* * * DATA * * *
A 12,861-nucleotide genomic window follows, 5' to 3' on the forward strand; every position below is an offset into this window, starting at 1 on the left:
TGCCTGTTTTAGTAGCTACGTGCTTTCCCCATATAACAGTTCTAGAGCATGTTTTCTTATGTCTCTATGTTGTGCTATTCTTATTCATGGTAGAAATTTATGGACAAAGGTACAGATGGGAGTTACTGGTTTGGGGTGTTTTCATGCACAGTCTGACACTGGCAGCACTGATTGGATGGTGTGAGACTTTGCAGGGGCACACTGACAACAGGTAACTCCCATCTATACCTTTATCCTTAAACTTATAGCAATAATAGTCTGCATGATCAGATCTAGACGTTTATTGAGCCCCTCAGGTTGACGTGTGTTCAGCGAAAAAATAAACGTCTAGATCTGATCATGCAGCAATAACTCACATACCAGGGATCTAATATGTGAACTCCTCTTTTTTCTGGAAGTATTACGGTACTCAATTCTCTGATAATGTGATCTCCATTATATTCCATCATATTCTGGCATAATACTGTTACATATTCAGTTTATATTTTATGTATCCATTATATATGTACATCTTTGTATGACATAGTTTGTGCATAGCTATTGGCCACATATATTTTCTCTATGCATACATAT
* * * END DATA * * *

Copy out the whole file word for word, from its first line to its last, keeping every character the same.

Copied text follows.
A 12,861-nucleotide genomic window follows, 5' to 3' on the forward strand; every position below is an offset into this window, starting at 1 on the left:
TGCCTGTTTTAGTAGCTACGTGCTTTCCCCATATAACAGTTCTAGAGCATGTTTTCTTATGTCTCTATGTTGTGCTATTCTTATTCATGGTAGAAATTTATGGACAAAGGTACAGATGGGAGTTACTGGTTTGGGGTGTTTTCATGCACAGTCTGACACTGGCAGCACTGATTGGATGGTGTGAGACTTTGCAGGGGCACACTGACAACAGGTAACTCCCATCTATACCTTTATCCTTAAACTTATAGCAATAATAGTCTGCATGATCAGATCTAGACGTTTATTGAGCCCCTCAGGTTGACGTGTGTTCAGCGAAAAAATAAACGTCTAGATCTGATCATGCAGCAATAACTCACATACCAGGGATCTAATATGTGAACTCCTCTTTTTTCTGGAAGTATTACGGTACTCAATTCTCTGATAATGTGATCTCCATTATATTCCATCATATTCTGGCATAATACTGTTACATATTCAGTTTATATTTTATGTATCCATTATATATGTACATCTTTGTATGACATAGTTTGTGCATAGCTATTGGCCACATATATTTTCTCTATGCATACATAT